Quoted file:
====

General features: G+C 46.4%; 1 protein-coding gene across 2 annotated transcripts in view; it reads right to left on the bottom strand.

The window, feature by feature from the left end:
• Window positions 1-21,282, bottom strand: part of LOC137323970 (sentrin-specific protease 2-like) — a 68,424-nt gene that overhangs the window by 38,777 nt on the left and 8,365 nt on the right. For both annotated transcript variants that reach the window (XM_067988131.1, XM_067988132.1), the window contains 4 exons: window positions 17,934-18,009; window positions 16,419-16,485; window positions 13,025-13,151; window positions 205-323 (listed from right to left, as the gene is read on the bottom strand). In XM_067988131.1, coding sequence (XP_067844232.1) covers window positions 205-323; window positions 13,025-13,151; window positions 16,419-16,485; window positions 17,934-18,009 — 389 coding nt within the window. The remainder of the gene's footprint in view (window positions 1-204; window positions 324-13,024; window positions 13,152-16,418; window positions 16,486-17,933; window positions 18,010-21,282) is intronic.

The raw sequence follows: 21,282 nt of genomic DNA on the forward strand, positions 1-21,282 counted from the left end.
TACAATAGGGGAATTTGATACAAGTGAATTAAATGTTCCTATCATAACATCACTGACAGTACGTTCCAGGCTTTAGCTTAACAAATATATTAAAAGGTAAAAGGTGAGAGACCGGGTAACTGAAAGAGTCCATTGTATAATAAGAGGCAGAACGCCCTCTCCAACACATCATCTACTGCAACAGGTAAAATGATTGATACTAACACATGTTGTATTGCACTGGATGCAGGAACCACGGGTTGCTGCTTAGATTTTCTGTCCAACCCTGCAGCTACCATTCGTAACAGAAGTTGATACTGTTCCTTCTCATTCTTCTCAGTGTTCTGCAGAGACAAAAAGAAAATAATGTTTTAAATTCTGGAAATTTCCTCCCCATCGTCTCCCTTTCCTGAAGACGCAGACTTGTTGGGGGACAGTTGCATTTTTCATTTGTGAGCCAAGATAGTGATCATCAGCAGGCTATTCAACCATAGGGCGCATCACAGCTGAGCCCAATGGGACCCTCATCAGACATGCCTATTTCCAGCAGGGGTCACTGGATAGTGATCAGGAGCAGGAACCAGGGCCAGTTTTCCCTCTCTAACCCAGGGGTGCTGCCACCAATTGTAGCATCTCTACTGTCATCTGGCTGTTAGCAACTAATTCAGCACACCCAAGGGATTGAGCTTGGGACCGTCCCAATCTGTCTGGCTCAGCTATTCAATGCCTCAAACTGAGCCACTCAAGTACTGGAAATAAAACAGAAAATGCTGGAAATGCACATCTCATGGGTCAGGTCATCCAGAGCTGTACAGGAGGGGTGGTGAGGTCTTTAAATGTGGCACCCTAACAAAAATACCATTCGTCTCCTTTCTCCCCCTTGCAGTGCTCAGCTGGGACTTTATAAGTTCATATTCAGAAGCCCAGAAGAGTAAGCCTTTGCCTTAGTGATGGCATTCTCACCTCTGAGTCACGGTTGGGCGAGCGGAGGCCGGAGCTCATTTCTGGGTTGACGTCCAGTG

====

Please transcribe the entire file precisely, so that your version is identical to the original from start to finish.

General features: G+C 46.4%; 1 protein-coding gene across 2 annotated transcripts in view; it reads right to left on the bottom strand.

The window, feature by feature from the left end:
• Window positions 1-21,282, bottom strand: part of LOC137323970 (sentrin-specific protease 2-like) — a 68,424-nt gene that overhangs the window by 38,777 nt on the left and 8,365 nt on the right. For both annotated transcript variants that reach the window (XM_067988131.1, XM_067988132.1), the window contains 4 exons: window positions 17,934-18,009; window positions 16,419-16,485; window positions 13,025-13,151; window positions 205-323 (listed from right to left, as the gene is read on the bottom strand). In XM_067988131.1, coding sequence (XP_067844232.1) covers window positions 205-323; window positions 13,025-13,151; window positions 16,419-16,485; window positions 17,934-18,009 — 389 coding nt within the window. The remainder of the gene's footprint in view (window positions 1-204; window positions 324-13,024; window positions 13,152-16,418; window positions 16,486-17,933; window positions 18,010-21,282) is intronic.

The raw sequence follows: 21,282 nt of genomic DNA on the forward strand, positions 1-21,282 counted from the left end.
TACAATAGGGGAATTTGATACAAGTGAATTAAATGTTCCTATCATAACATCACTGACAGTACGTTCCAGGCTTTAGCTTAACAAATATATTAAAAGGTAAAAGGTGAGAGACCGGGTAACTGAAAGAGTCCATTGTATAATAAGAGGCAGAACGCCCTCTCCAACACATCATCTACTGCAACAGGTAAAATGATTGATACTAACACATGTTGTATTGCACTGGATGCAGGAACCACGGGTTGCTGCTTAGATTTTCTGTCCAACCCTGCAGCTACCATTCGTAACAGAAGTTGATACTGTTCCTTCTCATTCTTCTCAGTGTTCTGCAGAGACAAAAAGAAAATAATGTTTTAAATTCTGGAAATTTCCTCCCCATCGTCTCCCTTTCCTGAAGACGCAGACTTGTTGGGGGACAGTTGCATTTTTCATTTGTGAGCCAAGATAGTGATCATCAGCAGGCTATTCAACCATAGGGCGCATCACAGCTGAGCCCAATGGGACCCTCATCAGACATGCCTATTTCCAGCAGGGGTCACTGGATAGTGATCAGGAGCAGGAACCAGGGCCAGTTTTCCCTCTCTAACCCAGGGGTGCTGCCACCAATTGTAGCATCTCTACTGTCATCTGGCTGTTAGCAACTAATTCAGCACACCCAAGGGATTGAGCTTGGGACCGTCCCAATCTGTCTGGCTCAGCTATTCAATGCCTCAAACTGAGCCACTCAAGTACTGGAAATAAAACAGAAAATGCTGGAAATGCACATCTCATGGGTCAGGTCATCCAGAGCTGTACAGGAGGGGTGGTGAGGTCTTTAAATGTGGCACCCTAACAAAAATACCATTCGTCTCCTTTCTCCCCCTTGCAGTGCTCAGCTGGGACTTTATAAGTTCATATTCAGAAGCCCAGAAGAGTAAGCCTTTGCCTTAGTGATGGCATTCTCACCTCTGAGTCACGGTTGGGCGAGCGGAGGCCGGAGCTCATTTCTGGGTTGACGTCCAGTG